I developed this laboratory experiment for our instrumental analysis class. The course is taken by junior and senior chemistry majors, who for the most part have had one inorganic chemistry course and some physical chemistry. The laboratory is operationally very simple and has students record the UV-vis spectra of transition metal sulfate salts in water using volumetric technique. They record the molar absorptivities for each peak and use this data to determine the number of waters of hydration for each salt by comparing with literature absorptivity values. We withhold the number of waters of hydration from the commercial bottles and have the students proceed using only the ionic formulas. They thus caluclate values that are less than the literature values and must use the ratio of lit/calc to determine the true molecular weights and hence number of waters of hydration. This part of the experiment is more analytical in nature and introduces students to the UV-vis instrument while reinforcing the practice of preparing solutions of precise concentration.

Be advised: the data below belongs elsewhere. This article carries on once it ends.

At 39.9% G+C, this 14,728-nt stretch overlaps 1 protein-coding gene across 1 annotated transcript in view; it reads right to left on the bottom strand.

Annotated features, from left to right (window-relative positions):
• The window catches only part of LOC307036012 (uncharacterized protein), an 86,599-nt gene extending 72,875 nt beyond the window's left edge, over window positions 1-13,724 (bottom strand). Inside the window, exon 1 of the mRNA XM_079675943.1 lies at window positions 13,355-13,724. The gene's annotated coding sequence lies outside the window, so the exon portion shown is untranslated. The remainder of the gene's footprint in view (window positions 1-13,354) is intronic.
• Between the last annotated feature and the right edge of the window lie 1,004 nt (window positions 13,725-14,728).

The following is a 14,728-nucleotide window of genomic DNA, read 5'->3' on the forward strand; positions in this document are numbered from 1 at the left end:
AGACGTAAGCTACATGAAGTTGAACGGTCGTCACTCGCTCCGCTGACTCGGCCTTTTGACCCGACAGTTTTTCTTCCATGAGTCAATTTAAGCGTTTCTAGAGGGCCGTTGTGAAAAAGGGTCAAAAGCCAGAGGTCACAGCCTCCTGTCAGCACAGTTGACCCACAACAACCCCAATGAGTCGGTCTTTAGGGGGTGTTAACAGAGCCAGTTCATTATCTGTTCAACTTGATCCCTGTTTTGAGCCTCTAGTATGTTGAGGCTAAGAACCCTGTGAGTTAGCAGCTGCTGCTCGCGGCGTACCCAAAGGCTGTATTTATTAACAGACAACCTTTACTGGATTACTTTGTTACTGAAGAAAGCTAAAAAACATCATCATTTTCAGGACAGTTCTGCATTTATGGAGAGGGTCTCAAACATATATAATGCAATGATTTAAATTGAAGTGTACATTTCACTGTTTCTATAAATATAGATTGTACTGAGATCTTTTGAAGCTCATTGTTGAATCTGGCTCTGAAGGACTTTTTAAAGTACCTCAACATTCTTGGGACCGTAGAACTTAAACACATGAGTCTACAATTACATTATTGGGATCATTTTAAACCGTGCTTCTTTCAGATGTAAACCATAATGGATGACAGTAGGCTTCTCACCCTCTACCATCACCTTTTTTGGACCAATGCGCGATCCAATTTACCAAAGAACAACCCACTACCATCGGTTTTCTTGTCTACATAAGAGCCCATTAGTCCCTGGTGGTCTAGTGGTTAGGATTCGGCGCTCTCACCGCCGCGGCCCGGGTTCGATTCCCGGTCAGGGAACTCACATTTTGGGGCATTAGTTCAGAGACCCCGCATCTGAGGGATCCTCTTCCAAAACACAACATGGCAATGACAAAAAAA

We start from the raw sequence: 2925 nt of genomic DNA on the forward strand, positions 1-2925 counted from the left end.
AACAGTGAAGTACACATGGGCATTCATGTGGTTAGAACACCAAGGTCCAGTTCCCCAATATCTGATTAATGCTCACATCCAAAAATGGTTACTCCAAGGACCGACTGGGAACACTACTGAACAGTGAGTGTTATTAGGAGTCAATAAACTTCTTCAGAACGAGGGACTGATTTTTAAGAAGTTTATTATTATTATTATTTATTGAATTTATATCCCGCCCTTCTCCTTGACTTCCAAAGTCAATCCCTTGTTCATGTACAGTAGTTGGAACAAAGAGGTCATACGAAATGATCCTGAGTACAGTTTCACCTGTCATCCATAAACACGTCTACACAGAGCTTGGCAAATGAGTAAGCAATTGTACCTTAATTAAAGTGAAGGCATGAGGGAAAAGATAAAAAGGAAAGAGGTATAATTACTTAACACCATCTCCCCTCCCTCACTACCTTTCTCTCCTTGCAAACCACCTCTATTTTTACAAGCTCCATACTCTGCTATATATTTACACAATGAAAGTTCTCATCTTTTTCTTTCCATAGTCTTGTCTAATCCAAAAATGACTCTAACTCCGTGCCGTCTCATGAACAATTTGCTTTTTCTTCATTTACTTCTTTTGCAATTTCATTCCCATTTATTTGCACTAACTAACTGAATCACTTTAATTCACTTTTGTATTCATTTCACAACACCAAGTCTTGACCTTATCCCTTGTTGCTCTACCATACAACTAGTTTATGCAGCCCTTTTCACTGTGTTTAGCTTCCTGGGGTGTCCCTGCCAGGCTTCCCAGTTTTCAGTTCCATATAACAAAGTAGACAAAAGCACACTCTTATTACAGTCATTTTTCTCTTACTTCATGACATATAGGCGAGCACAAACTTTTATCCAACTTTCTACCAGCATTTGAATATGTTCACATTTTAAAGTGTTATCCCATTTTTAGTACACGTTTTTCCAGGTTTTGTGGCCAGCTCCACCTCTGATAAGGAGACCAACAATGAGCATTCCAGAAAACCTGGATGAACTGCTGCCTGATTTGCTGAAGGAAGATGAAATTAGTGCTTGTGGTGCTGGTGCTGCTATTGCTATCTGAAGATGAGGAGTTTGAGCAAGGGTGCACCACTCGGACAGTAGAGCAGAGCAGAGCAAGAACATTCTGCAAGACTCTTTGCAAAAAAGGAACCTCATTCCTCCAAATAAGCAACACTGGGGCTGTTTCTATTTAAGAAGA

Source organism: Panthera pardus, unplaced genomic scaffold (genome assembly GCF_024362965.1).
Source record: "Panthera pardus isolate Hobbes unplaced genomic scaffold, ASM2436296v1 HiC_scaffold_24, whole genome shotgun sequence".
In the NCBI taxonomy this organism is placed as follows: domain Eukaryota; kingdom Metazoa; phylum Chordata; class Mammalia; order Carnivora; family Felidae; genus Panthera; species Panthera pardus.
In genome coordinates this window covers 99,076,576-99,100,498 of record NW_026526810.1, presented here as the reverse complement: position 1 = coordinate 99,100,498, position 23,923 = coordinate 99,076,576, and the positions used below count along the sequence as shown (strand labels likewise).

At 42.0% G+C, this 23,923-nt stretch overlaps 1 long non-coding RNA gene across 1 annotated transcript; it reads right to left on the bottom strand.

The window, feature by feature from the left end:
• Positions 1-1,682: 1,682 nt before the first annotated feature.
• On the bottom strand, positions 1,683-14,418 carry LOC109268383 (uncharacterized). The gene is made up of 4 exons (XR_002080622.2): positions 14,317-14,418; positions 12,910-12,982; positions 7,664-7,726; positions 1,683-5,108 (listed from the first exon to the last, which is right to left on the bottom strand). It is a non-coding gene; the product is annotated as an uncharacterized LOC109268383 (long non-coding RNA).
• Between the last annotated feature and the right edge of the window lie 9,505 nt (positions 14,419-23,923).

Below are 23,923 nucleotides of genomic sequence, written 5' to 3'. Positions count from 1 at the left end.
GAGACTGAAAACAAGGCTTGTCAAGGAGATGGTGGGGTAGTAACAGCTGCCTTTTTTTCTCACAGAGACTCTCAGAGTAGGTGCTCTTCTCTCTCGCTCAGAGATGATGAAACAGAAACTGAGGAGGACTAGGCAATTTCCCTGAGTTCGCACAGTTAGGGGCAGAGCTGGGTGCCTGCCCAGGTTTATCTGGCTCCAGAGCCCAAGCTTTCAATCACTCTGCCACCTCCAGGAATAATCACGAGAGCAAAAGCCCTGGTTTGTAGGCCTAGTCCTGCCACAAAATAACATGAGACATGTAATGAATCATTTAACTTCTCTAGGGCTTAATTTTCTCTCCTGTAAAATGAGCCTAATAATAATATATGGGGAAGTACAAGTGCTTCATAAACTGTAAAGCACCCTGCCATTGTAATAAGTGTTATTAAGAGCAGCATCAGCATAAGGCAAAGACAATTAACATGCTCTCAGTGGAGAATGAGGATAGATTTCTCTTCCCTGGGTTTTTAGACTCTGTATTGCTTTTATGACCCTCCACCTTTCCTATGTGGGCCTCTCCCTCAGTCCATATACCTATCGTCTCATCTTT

As an additional aspect of the laboratory, the students use their data to calculate the crystal field splitting parameter for each of the hexaqua complexes using Tanabe-Sugano diagrams. I also include the spectra of two tetrachlorometallate salts, [NiCl4]2- and [CuCl4]2-, so students can compare band energies and intensities between octahedral and tetrahedral complexes. The classic hexaqua spectra are usually shown in textbooks, but it is neat to have the students generate the data themselves. Unfortunately, the experiment requires a UV-vis spectrometer with near-IR capabilities. We are fortunate enough to have one, but not all universities may.
The goals of this experiment are to have students
UV-vis spectrophotometer with near IR capabilities (250 - 2000 nm).
See the Experiment_notes.docx file under the faculty-only files for implementation notes and example spectra.